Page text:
In light of the recent and tragic passing of Heath Ledger, production has shut down after 20 days of filming in London on what would have been his next movie, director Terry Gilliam’s The Imaginarium of Dr. Parnassus. Ledger was the linchpin in the $30 million dollar project from the cursed director.
Okay, calling Gilliam cursed is a bit harsh, but let’s be real for a moment. This guy has had terrible luck. Whether it was studio interference on projects like Brazil or The Adventures of Baron Von Munchausen, or box-office bombs like Tideland and The Brothers Grimm (for which Ledger also starred) it’s been one thing or another. Which is a shame because he’s quite the filmmaker. There was even a documentary about Gilliam’s quixotic quest to bring The Man From La Mancha to the big screen, which was really one derailing problem after another.
While Ledger wasn’t the star in this movie, funding for the project depended solely on the actor. According to US Magazine:
?I just got the call [Tuesday] saying everyone was being let go,? the on-set source tells Usmagazine.com. ?We were supposed to start this weekend, but obviously they fired everyone today.
?They don?t know yet what they are doing with the footage that was already shot,? the source adds.
Parnassus was supposed to follow an ancient traveling theater company which arrives in modern London with a magical mirror that can transport its audience into fantastical realms of the imagination. Christopher Plummer was supposed to play the Doctor and Ledger’s role was an outsider that fends off the devil, played by Tom Waits.
While conducting interviews with MTV about the Bob Dylan biopic and obviously his role as The Joker in Chris Nolans The Dark Knight, Ledger also talked a bit about his role in the now defunct Gilliam project. In that interview, Ledger said:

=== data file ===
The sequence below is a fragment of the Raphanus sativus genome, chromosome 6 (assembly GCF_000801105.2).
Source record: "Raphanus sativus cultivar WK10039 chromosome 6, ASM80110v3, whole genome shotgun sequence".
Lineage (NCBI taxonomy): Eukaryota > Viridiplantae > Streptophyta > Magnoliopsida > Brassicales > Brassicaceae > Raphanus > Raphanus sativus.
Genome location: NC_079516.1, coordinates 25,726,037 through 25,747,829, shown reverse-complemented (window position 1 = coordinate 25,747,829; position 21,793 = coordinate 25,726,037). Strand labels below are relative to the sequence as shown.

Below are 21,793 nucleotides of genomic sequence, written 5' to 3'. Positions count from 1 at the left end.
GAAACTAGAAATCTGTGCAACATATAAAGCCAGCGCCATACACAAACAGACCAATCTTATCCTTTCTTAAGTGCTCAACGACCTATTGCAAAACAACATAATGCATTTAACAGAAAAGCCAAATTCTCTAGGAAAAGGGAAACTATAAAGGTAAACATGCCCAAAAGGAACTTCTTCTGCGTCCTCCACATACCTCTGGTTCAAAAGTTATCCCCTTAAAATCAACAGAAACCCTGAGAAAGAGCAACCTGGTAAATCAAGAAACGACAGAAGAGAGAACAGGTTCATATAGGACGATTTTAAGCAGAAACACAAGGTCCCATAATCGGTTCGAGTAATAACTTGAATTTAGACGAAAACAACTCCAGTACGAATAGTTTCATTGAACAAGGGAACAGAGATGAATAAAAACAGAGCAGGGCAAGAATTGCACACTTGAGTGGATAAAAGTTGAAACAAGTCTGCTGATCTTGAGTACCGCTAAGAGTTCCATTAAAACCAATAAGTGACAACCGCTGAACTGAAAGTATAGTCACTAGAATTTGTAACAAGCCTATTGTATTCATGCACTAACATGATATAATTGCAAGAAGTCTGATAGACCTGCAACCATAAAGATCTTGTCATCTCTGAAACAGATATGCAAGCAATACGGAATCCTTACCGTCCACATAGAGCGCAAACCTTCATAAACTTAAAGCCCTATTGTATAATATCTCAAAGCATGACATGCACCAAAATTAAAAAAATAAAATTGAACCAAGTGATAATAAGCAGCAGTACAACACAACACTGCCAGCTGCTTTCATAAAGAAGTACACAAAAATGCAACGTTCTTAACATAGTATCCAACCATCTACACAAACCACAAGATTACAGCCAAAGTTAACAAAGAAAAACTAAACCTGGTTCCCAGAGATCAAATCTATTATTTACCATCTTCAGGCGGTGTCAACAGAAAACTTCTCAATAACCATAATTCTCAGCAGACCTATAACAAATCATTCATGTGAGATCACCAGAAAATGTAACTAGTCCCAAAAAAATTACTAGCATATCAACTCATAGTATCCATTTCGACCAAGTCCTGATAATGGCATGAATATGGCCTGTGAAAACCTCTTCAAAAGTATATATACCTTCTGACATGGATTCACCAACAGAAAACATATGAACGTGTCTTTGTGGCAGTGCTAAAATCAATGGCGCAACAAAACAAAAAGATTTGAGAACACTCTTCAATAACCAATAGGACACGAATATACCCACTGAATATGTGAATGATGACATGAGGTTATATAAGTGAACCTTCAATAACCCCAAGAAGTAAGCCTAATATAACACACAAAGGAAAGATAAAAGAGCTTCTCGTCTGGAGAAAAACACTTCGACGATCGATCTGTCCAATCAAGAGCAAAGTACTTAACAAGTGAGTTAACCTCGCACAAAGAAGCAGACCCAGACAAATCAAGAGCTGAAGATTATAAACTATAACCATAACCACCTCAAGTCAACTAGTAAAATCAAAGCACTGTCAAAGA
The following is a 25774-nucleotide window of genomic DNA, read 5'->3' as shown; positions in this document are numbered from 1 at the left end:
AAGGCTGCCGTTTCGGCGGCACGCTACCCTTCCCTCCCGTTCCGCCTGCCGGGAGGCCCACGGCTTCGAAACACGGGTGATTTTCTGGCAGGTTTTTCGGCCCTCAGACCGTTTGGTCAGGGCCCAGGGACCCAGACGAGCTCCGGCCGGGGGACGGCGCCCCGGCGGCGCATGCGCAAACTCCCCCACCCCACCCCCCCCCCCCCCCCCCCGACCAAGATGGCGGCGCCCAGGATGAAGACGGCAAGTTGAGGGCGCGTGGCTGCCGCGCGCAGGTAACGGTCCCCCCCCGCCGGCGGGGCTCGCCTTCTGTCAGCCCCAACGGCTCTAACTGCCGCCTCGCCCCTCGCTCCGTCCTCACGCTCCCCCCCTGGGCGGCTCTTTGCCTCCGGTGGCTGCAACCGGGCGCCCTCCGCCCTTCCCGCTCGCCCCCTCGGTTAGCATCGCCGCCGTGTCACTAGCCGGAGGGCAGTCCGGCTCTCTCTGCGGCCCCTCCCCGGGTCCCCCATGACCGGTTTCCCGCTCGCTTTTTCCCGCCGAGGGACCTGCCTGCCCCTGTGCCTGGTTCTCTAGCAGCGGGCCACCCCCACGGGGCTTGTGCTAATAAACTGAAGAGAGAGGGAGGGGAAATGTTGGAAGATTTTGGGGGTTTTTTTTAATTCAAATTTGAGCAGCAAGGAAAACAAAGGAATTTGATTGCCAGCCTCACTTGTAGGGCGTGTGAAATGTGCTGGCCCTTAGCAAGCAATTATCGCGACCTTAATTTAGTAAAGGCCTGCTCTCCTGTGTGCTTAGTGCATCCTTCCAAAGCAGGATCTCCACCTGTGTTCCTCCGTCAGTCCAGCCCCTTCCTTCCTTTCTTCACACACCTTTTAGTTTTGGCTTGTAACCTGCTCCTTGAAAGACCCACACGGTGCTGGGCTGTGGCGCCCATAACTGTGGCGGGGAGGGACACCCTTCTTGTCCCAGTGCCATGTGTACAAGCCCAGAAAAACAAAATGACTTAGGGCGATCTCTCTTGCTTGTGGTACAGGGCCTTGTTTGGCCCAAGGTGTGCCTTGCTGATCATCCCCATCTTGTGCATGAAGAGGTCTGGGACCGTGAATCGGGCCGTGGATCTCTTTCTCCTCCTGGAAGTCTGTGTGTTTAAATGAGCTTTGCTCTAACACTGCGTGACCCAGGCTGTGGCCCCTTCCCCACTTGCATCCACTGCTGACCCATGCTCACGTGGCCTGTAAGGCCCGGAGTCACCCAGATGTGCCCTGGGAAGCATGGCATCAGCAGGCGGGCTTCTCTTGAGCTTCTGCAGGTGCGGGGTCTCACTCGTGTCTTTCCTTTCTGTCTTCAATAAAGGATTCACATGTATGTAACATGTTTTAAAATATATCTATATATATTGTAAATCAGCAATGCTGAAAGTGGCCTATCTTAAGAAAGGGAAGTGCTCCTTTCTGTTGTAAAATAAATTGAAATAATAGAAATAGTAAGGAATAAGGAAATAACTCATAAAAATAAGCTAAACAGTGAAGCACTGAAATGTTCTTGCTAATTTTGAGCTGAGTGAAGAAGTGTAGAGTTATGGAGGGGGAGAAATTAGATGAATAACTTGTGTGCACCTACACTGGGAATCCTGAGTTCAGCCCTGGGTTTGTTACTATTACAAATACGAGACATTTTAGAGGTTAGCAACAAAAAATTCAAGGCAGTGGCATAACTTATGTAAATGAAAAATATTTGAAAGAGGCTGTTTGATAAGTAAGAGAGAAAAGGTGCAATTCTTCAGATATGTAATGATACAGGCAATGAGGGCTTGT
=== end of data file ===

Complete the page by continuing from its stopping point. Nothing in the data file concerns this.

?That?s just going to be a hoot,? Ledger smiled. ?It?s going to be fun! Terry couldn?t even tell you what the movie is about,? Ledger laughed. ?It?s mind-bending. I really don?t know how to sum it up.?
Ledger went on to say that ?I love Terry. I?d really do anything for him,? Ledger insisted. ?I?d cut carrots and serve catering on his movies.”
Also: While we’d never attempt at churning out some kind of trite obituary or placing his acting career in context, what’s most sad about Ledger’s death is he never seemed like a bad guy.
He always came off as shy, a bit awkward and slightly uncomfortable in interviews, but intelligent. He supposedly loved playing chess and would often go to Washington Square Park and play with people. I don’t think anyone would call him vapid.
His death feels eerily similar to River Phoenix’s death a decade ago; the difference, however, was it was widely known Phoenix used illicit drugs very recreationally.
The thing that always impressed me about Ledger’s acting chops was his desire to not trade in on his obviously good looks. Almost charting the same path as Brad Pitt, it seemed as if Ledger was more interesting in being a part of interesting projects with good directors or good stories or other good actors. He seemed to hide on screen, even if his physicality as an actor wouldn’t let him.
That was what always impressed me the most – he was searching and prodding and trying to constantly find things that interested him even if they weren’t your “typical” Hollywood career choices. There’s almost nothing more enjoyable than watching a fearless performer and following them as their career evolves. Unfortunately, we won’t have that luxury now with Heath Ledger.
He will be missed. Enjoy this great interview from 2005 with Charlie Rose and director Ang Lee. It was during the time of Brokeback Mountain. Gay cowboy jokes aside, that was one ballsy fucking career move and an even ballsier performance of emotional restraint and quiet anger. Is it possible, in retrespect, that we underestimated just how profound that performance really was? Skip ahead about 30 mins to get to Heath.